As an eating disorder therapist in Plano, TX, a huge part of my work is helping clients improve body image in therapy. I do this, in part, by helping them change their media intake. Though this is difficult, I help clients understand why this is helpful, and how they can succeed.
Think about the bodies you see in the media, then think about the bodies you see around you in real life. Your friends’ bodies. Your family members’ bodies. People you see living life- at the mall, at restaurants, at the beach or Disneyland. Think about YOUR OWN BODY in comparison to media images. Do they match? When we only see one type of body, it teaches us that only one type of body is acceptable. There’s a good chance we don’t actually have that body type, because very few people do, especially now that most images we see are photoshopped as well.
POOR BODY IMAGE IS THE NORM
Research indicates that about 80% of women are unhappy with their looks, and about 34% of men dislike their bodies. Over half of Americans aren’t happy with their weight. 70% of women who fall into the “normal” weight category want to be thinner. Most disturbing to me are statistics that 80% of 10-year-old American girls are afraid of being fat, 53% of 13-year-old girls are unhappy with their bodies, and this jumps to 78% by the time they reach age 17. This reflects what I hear and see in my friends and family, and my kids’ friends. NOT just in my eating disorder therapy office.
WHY BODY IMAGE MATTERS IN EATING DISORDER RECOVERY
Why does it matter what we think about our bodies? Poor body image can show up in all kinds of ways, including what we call internalized weight stigma, or feeling bad about ourselves when our bodies don’t weigh the amount we think they should.
Consequences of poor body image include negative moods, mood swings, anxiety and depression, and a higher risk of eating disorders. Eating disorders are the most deadly of all mental health disorders. Poor body image can also impact relationships. Some will avoid social gatherings due to feeling negatively about their body. Some will avoid dating. Poor body image can ruin sexual satisfaction. Emily Nagoski, one of my favorite writers, shares that body confidence is a key factor to a satisfying sex life.
So if some of us will get eating disorders, and most of us are unhappy with our bodies, it makes sense to me that we ALL need to work on improving our body image if we are to live happy and healthy lives.
How do we fix this? By normalizing bodies of the kind we see all around us in real life. How can we do that? We can start by changing our media intake.
CHANGING MEDIA INTAKE
Remember that the goal of media is to sell things, and media outlets don’t always have your best interests in mind while they do it. The skill of questioning the messages you’re getting from the media is called being media literate. These 5 key questions from NEDA are a great place to start.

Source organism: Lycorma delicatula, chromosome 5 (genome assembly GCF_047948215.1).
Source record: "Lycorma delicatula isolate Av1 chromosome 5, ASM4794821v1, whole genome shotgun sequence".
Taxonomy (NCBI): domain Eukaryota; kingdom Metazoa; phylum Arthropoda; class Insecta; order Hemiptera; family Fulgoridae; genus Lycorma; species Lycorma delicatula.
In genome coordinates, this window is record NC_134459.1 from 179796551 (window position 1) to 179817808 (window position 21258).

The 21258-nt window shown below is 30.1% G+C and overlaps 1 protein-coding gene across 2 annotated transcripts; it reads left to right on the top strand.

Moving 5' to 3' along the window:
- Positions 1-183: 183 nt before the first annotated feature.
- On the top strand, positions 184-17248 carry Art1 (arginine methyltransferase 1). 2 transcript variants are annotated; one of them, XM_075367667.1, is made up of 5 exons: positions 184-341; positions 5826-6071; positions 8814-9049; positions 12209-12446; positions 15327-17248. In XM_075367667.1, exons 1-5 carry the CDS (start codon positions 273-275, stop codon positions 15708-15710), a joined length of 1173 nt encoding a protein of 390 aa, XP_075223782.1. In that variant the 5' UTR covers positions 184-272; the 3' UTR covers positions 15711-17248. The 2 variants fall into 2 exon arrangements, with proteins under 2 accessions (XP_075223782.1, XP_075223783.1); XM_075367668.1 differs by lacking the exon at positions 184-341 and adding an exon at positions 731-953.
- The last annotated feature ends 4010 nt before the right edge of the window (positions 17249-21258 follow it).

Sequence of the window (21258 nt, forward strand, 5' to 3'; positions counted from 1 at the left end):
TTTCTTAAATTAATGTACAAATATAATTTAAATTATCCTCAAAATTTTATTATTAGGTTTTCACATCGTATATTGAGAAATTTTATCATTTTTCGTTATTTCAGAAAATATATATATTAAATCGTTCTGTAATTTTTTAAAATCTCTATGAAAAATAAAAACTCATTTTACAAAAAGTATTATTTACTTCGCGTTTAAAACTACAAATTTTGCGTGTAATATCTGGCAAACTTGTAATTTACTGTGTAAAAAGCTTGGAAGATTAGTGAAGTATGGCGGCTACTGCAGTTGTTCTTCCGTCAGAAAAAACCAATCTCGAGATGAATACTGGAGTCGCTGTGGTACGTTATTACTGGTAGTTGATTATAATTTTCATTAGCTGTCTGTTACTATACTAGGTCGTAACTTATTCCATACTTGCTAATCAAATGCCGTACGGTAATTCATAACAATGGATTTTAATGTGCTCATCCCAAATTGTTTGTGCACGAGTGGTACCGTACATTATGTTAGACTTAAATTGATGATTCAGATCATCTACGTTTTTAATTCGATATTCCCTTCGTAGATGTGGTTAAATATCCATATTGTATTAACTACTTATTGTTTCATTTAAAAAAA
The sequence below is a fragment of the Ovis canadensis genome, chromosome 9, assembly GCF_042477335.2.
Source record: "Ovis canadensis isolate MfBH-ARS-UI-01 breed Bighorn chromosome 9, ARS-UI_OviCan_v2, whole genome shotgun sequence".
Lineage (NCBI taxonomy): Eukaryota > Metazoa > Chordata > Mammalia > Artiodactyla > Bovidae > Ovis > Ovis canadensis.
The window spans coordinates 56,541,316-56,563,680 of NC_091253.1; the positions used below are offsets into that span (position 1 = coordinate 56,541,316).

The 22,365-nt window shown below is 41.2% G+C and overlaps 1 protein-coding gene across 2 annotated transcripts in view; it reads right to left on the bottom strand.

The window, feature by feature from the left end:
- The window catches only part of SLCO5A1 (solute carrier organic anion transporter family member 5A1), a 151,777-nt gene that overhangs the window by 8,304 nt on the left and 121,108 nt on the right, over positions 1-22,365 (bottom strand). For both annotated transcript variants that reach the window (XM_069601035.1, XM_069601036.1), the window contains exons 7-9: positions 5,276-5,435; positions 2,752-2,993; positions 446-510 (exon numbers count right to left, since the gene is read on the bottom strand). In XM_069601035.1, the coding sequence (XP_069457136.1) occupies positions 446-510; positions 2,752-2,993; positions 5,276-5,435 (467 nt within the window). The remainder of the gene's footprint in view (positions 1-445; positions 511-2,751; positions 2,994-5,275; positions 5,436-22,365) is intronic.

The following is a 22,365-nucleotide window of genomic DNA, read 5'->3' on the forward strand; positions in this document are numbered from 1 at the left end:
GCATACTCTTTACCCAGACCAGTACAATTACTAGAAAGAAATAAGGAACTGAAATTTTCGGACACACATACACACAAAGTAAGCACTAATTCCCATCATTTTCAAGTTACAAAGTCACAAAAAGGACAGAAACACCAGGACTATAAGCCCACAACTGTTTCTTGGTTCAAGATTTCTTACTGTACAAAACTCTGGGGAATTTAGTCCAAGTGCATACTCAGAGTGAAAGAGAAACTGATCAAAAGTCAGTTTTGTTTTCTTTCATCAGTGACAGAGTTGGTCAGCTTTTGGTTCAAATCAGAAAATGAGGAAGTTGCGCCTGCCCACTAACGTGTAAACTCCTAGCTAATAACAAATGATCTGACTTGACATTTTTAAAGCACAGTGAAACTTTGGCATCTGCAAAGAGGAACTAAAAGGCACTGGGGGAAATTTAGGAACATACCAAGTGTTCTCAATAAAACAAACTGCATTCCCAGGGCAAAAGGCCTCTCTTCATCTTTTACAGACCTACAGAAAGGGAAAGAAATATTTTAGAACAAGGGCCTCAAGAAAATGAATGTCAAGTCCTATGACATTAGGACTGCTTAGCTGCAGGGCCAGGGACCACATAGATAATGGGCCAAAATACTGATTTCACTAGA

Start adding body-positive voices to what you’re already looking at. You don’t have to change everything at once, and you don’t have to give up TV/magazines/media entirely and become a hermit! Try finding one or two a week or month to add.
Here are 5 body-positive Instagram accounts to start with:
Unfortunately I don’t know of any physical body-positive magazines being published right now, and body-positive TV shows are few and far between. However, I recommend avoiding fitness magazines and most of the fashion magazines due to their lack of diverse body images, and frequent messages of dieting and weight loss. I also recommend joining one of the many private groups on Facebook or other social media platforms that address body neutrality/positivity.
THE IMPORTANCE OF SEEING IMAGES WE CAN RELATE TO
When we see images of others who look like us, it helps us feel more comfortable doing certain activities. Many clients report to me that they do not engage in yoga classes, fitness classes, outdoor exercise, or swimming at the beach or pools because they don’t see people like them doing these things. They don’t feel these environments are friendly to anyone but thin folks. Maybe they’ve had truly traumatic experiences. But sometimes it’s a matter of representation and the images they’ve internalized as ok or not ok. This is why seeing a wide array of bodies is important. Bodies that come in all different shapes and sizes, but also those of different skin colors, gender identities, and abilities.
In eating disorder counseling, therapists help you explore your personal body image history and how it influences your current behaviors. But no matter how body image plays into your specific eating disorder patterns, better body image will help.
Hopefully these tips gave you some ideas for improving body image by changing your media feed! If you’d like more help from an eating disorder counselor, let’s chat.
If you need help building up your body image, I’d love to help. I OFFER VIDEO COUNSELING FOR YOUR CONVENIENCE!! If you’re looking for counseling in Plano, Texas contact me here or at 469-850-2420 or firstname.lastname@example.org for a free 15-minute phone consultation. My name is Danesa, and we can see if we’re a good fit! I’m also happy to connect you to another great therapist in the area.
My specialties include anxiety, depression, eating disorders such as anorexia, bulimia, binge eating; overeating or compulsive eating, and body image issues. My counseling office is in Plano, Texas, and conveniently located near Frisco, Allen, and McKinney.